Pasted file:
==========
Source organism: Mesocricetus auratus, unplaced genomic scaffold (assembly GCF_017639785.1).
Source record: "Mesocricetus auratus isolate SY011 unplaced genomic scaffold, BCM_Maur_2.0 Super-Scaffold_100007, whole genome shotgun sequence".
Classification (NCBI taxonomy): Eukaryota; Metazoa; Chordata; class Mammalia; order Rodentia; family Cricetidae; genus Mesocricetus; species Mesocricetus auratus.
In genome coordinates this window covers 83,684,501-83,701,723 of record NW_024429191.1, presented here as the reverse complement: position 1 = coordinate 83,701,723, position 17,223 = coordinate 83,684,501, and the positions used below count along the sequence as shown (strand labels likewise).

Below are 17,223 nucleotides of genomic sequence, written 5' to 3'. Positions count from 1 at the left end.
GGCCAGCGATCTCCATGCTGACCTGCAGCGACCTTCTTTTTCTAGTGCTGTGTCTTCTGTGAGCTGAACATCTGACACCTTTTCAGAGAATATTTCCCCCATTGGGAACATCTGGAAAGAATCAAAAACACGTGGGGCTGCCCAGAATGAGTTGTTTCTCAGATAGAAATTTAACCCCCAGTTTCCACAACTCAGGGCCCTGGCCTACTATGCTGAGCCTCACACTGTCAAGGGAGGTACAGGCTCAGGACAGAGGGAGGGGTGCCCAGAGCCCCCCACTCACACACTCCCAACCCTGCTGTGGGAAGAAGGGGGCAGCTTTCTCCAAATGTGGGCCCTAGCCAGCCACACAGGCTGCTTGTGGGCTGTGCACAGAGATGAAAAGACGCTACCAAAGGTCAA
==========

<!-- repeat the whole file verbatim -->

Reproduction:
Source organism: Mesocricetus auratus, unplaced genomic scaffold (assembly GCF_017639785.1).
Source record: "Mesocricetus auratus isolate SY011 unplaced genomic scaffold, BCM_Maur_2.0 Super-Scaffold_100007, whole genome shotgun sequence".
Classification (NCBI taxonomy): Eukaryota; Metazoa; Chordata; class Mammalia; order Rodentia; family Cricetidae; genus Mesocricetus; species Mesocricetus auratus.
In genome coordinates this window covers 83,684,501-83,701,723 of record NW_024429191.1, presented here as the reverse complement: position 1 = coordinate 83,701,723, position 17,223 = coordinate 83,684,501, and the positions used below count along the sequence as shown (strand labels likewise).

Below are 17,223 nucleotides of genomic sequence, written 5' to 3'. Positions count from 1 at the left end.
GGCCAGCGATCTCCATGCTGACCTGCAGCGACCTTCTTTTTCTAGTGCTGTGTCTTCTGTGAGCTGAACATCTGACACCTTTTCAGAGAATATTTCCCCCATTGGGAACATCTGGAAAGAATCAAAAACACGTGGGGCTGCCCAGAATGAGTTGTTTCTCAGATAGAAATTTAACCCCCAGTTTCCACAACTCAGGGCCCTGGCCTACTATGCTGAGCCTCACACTGTCAAGGGAGGTACAGGCTCAGGACAGAGGGAGGGGTGCCCAGAGCCCCCCACTCACACACTCCCAACCCTGCTGTGGGAAGAAGGGGGCAGCTTTCTCCAAATGTGGGCCCTAGCCAGCCACACAGGCTGCTTGTGGGCTGTGCACAGAGATGAAAAGACGCTACCAAAGGTCAA